Born in 1969 in Isfahan, Iran, Vahid Hakim, a researcher-painter, is best known for his minimal abstract compositions with references of Islamic art. Throughout his life as an artist, Hakim has always been focused on creating a dialogic relativity between past and present in order to enrich the present horizon by observing the Persian/Islamic culture’s past.

Vahid Hakim’s artistic practice initially began with him representing nature and gradually, his works diminished into abstract imagery. The Persian/Islamic visual culture as well as Persian philosophy and Islamic mysticism are the core of what intrigues and inspires most of Hakim’s practice. Throughout his artistic career, he has also always been drawn to simplification in order to achieve a minimal abstract visual language.

Resembling minimal art, one of Hakim’s most characteristic approach is his uninterrupted effort to bring back the beauty and passion mostly lost in minimal visual movements, with a stylized and minimal tone. This happens by turning a simple archetypical composition to a harmonious one that designates some sort of Persian/Islamic awareness, in addition to his subtle use of Persian/Islamic patterns that portray this culture’s symbolic and secretive approach towards the universe.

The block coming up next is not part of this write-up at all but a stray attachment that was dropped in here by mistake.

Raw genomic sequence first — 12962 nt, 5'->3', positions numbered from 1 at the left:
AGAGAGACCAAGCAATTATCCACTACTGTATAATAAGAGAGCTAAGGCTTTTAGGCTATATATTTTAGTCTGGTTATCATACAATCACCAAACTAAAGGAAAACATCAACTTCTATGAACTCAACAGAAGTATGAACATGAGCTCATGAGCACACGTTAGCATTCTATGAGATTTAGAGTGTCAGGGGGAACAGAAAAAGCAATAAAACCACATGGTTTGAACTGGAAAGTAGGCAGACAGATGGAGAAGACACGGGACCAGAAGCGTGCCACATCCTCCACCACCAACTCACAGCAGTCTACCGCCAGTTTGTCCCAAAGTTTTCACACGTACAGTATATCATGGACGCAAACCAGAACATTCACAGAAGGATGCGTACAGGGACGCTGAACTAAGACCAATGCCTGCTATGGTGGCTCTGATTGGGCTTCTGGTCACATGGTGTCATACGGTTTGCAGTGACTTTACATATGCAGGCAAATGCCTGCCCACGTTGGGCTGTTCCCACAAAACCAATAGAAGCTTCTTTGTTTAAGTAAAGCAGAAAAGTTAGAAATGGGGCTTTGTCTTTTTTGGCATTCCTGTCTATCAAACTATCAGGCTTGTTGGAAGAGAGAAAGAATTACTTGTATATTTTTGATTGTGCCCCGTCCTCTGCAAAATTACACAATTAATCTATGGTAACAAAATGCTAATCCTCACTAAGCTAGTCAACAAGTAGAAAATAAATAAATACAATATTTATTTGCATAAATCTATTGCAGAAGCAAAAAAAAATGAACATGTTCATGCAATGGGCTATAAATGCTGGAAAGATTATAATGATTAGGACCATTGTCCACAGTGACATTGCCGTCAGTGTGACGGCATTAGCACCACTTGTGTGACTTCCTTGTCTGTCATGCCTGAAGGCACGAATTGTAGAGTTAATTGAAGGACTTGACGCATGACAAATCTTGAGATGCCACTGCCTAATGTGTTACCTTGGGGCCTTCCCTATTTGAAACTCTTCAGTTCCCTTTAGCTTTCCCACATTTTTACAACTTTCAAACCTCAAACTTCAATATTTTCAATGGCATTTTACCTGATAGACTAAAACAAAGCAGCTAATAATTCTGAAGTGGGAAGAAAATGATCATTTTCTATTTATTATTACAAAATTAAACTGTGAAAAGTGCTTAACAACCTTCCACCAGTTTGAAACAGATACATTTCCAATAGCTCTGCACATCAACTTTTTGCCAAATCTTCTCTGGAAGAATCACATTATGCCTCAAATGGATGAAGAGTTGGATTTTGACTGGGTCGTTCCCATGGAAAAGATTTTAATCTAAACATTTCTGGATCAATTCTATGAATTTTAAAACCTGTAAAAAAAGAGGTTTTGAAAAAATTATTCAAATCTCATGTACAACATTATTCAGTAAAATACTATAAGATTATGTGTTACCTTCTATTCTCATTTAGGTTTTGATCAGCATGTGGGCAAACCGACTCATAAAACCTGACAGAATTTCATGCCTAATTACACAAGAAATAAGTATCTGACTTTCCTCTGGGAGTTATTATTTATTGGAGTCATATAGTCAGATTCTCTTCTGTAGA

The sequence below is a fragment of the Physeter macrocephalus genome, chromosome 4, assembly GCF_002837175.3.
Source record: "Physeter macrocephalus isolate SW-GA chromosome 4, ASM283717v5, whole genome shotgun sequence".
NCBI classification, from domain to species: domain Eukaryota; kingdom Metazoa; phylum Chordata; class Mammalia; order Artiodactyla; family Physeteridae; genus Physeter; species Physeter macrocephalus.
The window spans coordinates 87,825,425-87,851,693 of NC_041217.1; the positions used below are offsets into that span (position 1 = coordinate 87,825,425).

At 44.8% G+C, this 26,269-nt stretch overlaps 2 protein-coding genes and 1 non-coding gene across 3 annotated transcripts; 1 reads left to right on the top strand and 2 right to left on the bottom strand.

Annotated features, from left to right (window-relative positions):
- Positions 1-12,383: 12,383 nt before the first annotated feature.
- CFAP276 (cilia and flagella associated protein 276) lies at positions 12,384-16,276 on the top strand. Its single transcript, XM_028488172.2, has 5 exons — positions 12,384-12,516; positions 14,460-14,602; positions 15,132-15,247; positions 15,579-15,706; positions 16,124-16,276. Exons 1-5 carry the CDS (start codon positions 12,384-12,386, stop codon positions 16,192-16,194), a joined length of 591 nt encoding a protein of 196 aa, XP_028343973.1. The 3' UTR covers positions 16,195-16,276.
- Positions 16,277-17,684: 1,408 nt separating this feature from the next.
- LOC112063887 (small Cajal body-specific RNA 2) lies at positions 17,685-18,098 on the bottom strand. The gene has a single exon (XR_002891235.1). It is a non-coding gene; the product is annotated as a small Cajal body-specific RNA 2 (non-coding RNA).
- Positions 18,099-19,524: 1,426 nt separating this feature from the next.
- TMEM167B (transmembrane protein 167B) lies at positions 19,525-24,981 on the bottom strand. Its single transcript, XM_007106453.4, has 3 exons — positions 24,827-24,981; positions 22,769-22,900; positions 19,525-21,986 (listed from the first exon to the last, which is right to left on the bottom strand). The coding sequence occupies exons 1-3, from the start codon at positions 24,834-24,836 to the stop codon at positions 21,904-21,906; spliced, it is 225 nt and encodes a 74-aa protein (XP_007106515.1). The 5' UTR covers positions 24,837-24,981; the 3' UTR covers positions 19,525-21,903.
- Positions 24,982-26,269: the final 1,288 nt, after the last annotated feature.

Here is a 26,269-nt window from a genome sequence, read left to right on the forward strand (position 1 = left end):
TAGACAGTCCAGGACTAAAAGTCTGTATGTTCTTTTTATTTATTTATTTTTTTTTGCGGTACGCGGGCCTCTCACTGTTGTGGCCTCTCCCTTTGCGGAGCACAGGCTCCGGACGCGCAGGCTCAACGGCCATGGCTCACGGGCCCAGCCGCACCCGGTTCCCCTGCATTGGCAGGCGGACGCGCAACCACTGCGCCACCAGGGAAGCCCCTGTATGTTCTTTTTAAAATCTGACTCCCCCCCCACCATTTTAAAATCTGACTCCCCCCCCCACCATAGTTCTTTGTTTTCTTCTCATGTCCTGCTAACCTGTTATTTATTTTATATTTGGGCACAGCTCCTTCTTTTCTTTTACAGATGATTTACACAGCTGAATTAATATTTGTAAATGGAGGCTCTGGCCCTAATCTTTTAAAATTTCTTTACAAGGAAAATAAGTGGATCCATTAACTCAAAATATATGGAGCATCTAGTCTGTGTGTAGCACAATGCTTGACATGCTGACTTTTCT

As part of the process of art making Hakim is engaged with extensive research studying areas of Persian philosophy symbolically visualized in architecture, painting, traditional textiles, epigraphs and decorative objects and, the impacts of ancient ornaments on modern painting in other cultures. Relishing the type of art that is still connected to the conventional concept of beauty, Hakim vigilantly creates minimal paintings with figurative edgings and delicate colored motifs recently in the heart of different shades of blackness that to him symbolizes the notion of ‘absence’.

Designing Persian/Islamic motifs and employing them on an opaque colored base on paper, covered by layers of immaculate watercolor and ink hatches over one another, is Vahid Hakim’s designated language. With this technique, the dulcet symmetrical forms he has designed for each and every composition emerge very softly in colour from the depth of each painting. Although both the outer forms of the edges and the inside motifs are rooted in traditional Persian/Islamic designs as in lacquer pen boxes, book covers, doors, carpets and tiles, they feel very different, as they are tailor-made designs by the artist, for each of the works.

Vahid Hakim lives and works in Tehran. He has participated in numerous national and international exhibitions since his first solo show in 1994. He was the winner of the 6th Contemporary Painting Biennale in Tehran. In addition to painting, he writes and translates essays in the field of Art and Literature.